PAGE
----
Rubén’s extreme challenges include three ascents to Kilimanjaro in 5 days, traveling 250 km nonstop in 7 days at the North Pole, paddling 355 km in 5 days in the Amazon, running 280 km in 5 days in the Amazon, running 280 km in the Atacama Desert, diving with a whale shark in the Philippines, swimming 20 km in the Bermuda Triangle, and pedaling nonstop for 1,689 km in 48 hours and 2,177 km in 60 hours.

MALAGA, Spain ꟷ As I pedaled a stationary bike for 60 hours to collect 15 tons of food, my mind went blank. I focused on the non-stop sound of the bicycle roller. It felt strange.

Suddenly, I became aware of the connection between my legs, my heart, and my soul. Pain inexplicably ran through my entire body, but at the same time something made it feel pleasant and powerful.

Full of energy, I achieved the challenge I set for myself to deliver food to poor children in Mexico.

Extreme challenges by athlete in Spain inspire others to become philanthropic

As I continued pedaling my stationary bike, I remember this moment of fullness and complete absence of pain. I could think of everything and nothing.  Looking at the numbers moving forward on the machine, I focused on the sound. Alone with myself, the good energy and positive vibes I needed came from my own mind.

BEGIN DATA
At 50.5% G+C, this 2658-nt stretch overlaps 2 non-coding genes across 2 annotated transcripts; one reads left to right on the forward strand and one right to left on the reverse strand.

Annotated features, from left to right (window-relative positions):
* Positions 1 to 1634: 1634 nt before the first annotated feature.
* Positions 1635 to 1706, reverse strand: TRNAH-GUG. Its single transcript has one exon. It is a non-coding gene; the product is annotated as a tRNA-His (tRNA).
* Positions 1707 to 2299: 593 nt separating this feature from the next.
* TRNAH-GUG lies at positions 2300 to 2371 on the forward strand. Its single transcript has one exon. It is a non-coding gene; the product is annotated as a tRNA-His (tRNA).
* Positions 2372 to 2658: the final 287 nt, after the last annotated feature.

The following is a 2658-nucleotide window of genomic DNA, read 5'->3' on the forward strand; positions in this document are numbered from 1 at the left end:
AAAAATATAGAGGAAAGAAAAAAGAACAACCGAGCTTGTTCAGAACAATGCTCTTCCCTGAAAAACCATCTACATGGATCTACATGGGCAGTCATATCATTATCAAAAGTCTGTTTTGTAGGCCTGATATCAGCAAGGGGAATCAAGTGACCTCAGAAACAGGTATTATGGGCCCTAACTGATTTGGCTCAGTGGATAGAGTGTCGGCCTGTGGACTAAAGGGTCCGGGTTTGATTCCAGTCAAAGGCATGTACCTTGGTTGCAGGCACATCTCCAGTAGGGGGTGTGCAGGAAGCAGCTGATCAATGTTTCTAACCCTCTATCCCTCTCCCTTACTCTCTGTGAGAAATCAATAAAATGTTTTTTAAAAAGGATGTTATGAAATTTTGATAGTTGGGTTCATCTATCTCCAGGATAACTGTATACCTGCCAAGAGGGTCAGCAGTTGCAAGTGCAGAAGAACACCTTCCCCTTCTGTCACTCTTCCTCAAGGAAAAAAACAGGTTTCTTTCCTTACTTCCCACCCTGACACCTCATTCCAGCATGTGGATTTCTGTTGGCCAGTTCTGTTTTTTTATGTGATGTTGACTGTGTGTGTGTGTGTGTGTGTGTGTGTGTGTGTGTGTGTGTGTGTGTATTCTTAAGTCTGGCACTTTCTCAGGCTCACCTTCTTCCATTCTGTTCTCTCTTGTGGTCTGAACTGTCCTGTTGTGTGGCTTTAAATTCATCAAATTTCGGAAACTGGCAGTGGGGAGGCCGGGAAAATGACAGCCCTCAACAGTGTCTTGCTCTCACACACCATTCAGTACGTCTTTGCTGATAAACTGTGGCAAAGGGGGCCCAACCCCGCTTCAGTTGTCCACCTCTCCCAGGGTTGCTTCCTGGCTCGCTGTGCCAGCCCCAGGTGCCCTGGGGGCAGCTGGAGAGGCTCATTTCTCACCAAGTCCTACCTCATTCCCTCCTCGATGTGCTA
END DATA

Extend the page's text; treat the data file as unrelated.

Several years ago, I started this crazy adventure of sports challenges to help those in need by collecting food. I intended to attract attention by doing unprecedented things to encourage more people to donate. I know I am not going to end world hunger, but if I can spark solidarity in at least one person with each new challenge, it is enough for me.

The feeling of success and inspiring others satisfies me. Not long ago, I was in Costa Rica, traveling along a route mainly surrounded by volcanoes. The owner of the hotel where I stayed had two daughters. They saw what I do and months later, he wrote to me.